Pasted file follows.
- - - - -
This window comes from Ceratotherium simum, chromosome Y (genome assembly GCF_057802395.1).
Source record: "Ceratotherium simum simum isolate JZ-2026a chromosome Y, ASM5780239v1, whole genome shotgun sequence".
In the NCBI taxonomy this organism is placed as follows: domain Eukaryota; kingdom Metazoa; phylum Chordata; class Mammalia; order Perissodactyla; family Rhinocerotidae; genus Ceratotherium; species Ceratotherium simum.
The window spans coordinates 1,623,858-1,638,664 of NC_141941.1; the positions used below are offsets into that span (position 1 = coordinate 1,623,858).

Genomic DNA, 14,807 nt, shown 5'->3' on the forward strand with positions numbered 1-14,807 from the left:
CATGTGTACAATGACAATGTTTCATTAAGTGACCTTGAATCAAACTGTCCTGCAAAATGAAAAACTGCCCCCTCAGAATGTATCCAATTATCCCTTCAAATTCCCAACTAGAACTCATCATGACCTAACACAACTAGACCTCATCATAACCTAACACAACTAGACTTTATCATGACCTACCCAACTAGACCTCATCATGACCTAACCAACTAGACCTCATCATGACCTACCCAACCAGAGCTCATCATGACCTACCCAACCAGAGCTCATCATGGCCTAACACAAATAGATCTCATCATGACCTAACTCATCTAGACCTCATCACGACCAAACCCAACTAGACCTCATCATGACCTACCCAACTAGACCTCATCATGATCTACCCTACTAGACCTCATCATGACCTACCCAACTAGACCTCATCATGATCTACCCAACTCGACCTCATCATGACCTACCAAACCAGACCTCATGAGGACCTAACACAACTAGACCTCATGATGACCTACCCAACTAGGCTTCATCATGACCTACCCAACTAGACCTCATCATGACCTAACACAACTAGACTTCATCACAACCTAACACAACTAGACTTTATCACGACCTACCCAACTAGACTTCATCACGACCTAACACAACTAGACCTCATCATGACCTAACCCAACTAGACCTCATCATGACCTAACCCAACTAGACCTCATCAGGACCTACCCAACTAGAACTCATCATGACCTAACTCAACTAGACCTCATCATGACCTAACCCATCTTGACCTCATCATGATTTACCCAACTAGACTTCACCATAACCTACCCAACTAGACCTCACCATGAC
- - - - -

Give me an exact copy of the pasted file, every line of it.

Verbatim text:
This window comes from Ceratotherium simum, chromosome Y (genome assembly GCF_057802395.1).
Source record: "Ceratotherium simum simum isolate JZ-2026a chromosome Y, ASM5780239v1, whole genome shotgun sequence".
In the NCBI taxonomy this organism is placed as follows: domain Eukaryota; kingdom Metazoa; phylum Chordata; class Mammalia; order Perissodactyla; family Rhinocerotidae; genus Ceratotherium; species Ceratotherium simum.
The window spans coordinates 1,623,858-1,638,664 of NC_141941.1; the positions used below are offsets into that span (position 1 = coordinate 1,623,858).

Genomic DNA, 14,807 nt, shown 5'->3' on the forward strand with positions numbered 1-14,807 from the left:
CATGTGTACAATGACAATGTTTCATTAAGTGACCTTGAATCAAACTGTCCTGCAAAATGAAAAACTGCCCCCTCAGAATGTATCCAATTATCCCTTCAAATTCCCAACTAGAACTCATCATGACCTAACACAACTAGACCTCATCATAACCTAACACAACTAGACTTTATCATGACCTACCCAACTAGACCTCATCATGACCTAACCAACTAGACCTCATCATGACCTACCCAACCAGAGCTCATCATGACCTACCCAACCAGAGCTCATCATGGCCTAACACAAATAGATCTCATCATGACCTAACTCATCTAGACCTCATCACGACCAAACCCAACTAGACCTCATCATGACCTACCCAACTAGACCTCATCATGATCTACCCTACTAGACCTCATCATGACCTACCCAACTAGACCTCATCATGATCTACCCAACTCGACCTCATCATGACCTACCAAACCAGACCTCATGAGGACCTAACACAACTAGACCTCATGATGACCTACCCAACTAGGCTTCATCATGACCTACCCAACTAGACCTCATCATGACCTAACACAACTAGACTTCATCACAACCTAACACAACTAGACTTTATCACGACCTACCCAACTAGACTTCATCACGACCTAACACAACTAGACCTCATCATGACCTAACCCAACTAGACCTCATCATGACCTAACCCAACTAGACCTCATCAGGACCTACCCAACTAGAACTCATCATGACCTAACTCAACTAGACCTCATCATGACCTAACCCATCTTGACCTCATCATGATTTACCCAACTAGACTTCACCATAACCTACCCAACTAGACCTCACCATGAC